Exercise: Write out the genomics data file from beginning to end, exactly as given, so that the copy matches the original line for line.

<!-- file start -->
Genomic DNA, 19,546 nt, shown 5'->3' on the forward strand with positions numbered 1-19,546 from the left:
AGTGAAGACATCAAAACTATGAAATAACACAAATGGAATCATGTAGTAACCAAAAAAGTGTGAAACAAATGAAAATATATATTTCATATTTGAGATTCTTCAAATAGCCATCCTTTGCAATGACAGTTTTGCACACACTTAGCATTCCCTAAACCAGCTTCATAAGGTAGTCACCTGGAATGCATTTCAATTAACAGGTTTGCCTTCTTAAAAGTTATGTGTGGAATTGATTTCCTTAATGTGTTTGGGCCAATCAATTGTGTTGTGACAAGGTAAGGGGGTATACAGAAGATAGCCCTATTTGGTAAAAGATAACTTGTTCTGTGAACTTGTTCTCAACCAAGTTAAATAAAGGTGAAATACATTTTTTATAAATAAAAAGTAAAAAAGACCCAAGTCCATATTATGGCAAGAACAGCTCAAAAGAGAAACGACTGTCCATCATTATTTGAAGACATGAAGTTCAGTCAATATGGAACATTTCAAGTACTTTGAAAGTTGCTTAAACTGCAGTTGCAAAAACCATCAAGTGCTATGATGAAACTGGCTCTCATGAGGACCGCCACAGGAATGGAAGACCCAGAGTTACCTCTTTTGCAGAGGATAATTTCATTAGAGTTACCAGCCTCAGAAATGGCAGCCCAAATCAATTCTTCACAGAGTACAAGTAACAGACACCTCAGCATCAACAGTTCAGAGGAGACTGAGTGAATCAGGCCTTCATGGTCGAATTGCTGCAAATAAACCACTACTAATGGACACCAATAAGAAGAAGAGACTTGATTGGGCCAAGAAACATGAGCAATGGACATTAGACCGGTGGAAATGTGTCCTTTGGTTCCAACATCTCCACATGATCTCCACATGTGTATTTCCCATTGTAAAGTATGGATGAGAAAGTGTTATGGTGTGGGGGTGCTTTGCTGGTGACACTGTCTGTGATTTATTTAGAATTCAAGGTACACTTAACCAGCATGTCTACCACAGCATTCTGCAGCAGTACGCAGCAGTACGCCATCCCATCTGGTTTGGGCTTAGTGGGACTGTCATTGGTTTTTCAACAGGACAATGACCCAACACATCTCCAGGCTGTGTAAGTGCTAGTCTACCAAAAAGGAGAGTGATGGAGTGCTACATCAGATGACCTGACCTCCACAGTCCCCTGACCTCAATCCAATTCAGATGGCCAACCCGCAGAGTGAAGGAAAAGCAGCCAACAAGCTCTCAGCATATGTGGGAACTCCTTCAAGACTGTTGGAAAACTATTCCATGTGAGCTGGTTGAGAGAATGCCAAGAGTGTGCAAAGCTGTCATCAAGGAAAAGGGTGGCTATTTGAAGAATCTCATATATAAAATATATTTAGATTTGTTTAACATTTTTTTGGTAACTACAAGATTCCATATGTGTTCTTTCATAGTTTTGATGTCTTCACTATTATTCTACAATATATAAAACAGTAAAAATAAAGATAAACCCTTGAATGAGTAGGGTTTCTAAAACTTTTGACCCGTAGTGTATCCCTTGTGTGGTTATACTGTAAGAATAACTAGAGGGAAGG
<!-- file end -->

Genomic DNA, 19,546 nt, shown 5'->3' on the forward strand with positions numbered 1-19,546 from the left:
AGTGAAGACATCAAAACTATGAAATAACACAAATGGAATCATGTAGTAACCAAAAAAGTGTGAAACAAATGAAAATATATATTTCATATTTGAGATTCTTCAAATAGCCATCCTTTGCAATGACAGTTTTGCACACACTTAGCATTCCCTAAACCAGCTTCATAAGGTAGTCACCTGGAATGCATTTCAATTAACAGGTTTGCCTTCTTAAAAGTTATGTGTGGAATTGATTTCCTTAATGTGTTTGGGCCAATCAATTGTGTTGTGACAAGGTAAGGGGGTATACAGAAGATAGCCCTATTTGGTAAAAGATAACTTGTTCTGTGAACTTGTTCTCAACCAAGTTAAATAAAGGTGAAATACATTTTTTATAAATAAAAAGTAAAAAAGACCCAAGTCCATATTATGGCAAGAACAGCTCAAAAGAGAAACGACTGTCCATCATTATTTGAAGACATGAAGTTCAGTCAATATGGAACATTTCAAGTACTTTGAAAGTTGCTTAAACTGCAGTTGCAAAAACCATCAAGTGCTATGATGAAACTGGCTCTCATGAGGACCGCCACAGGAATGGAAGACCCAGAGTTACCTCTTTTGCAGAGGATAATTTCATTAGAGTTACCAGCCTCAGAAATGGCAGCCCAAATCAATTCTTCACAGAGTACAAGTAACAGACACCTCAGCATCAACAGTTCAGAGGAGACTGAGTGAATCAGGCCTTCATGGTCGAATTGCTGCAAATAAACCACTACTAATGGACACCAATAAGAAGAAGAGACTTGATTGGGCCAAGAAACATGAGCAATGGACATTAGACCGGTGGAAATGTGTCCTTTGGTTCCAACATCTCCACATGATCTCCACATGTGTATTTCCCATTGTAAAGTATGGATGAGAAAGTGTTATGGTGTGGGGGTGCTTTGCTGGTGACACTGTCTGTGATTTATTTAGAATTCAAGGTACACTTAACCAGCATGTCTACCACAGCATTCTGCAGCAGTACGCAGCAGTACGCCATCCCATCTGGTTTGGGCTTAGTGGGACTGTCATTGGTTTTTCAACAGGACAATGACCCAACACATCTCCAGGCTGTGTAAGTGCTAGTCTACCAAAAAGGAGAGTGATGGAGTGCTACATCAGATGACCTGACCTCCACAGTCCCCTGACCTCAATCCAATTCAGATGGCCAACCCGCAGAGTGAAGGAAAAGCAGCCAACAAGCTCTCAGCATATGTGGGAACTCCTTCAAGACTGTTGGAAAACTATTCCATGTGAGCTGGTTGAGAGAATGCCAAGAGTGTGCAAAGCTGTCATCAAGGAAAAGGGTGGCTATTTGAAGAATCTCATATATAAAATATATTTAGATTTGTTTAACATTTTTTTGGTAACTACAAGATTCCATATGTGTTCTTTCATAGTTTTGATGTCTTCACTATTATTCTACAATATATAAAACAGTAAAAATAAAGATAAACCCTTGAATGAGTAGGGTTTCTAAAACTTTTGACCCGTAGTGTATCCCTTGTGTGGTTATACTGTAAGAATAACTAGAGGGAAGG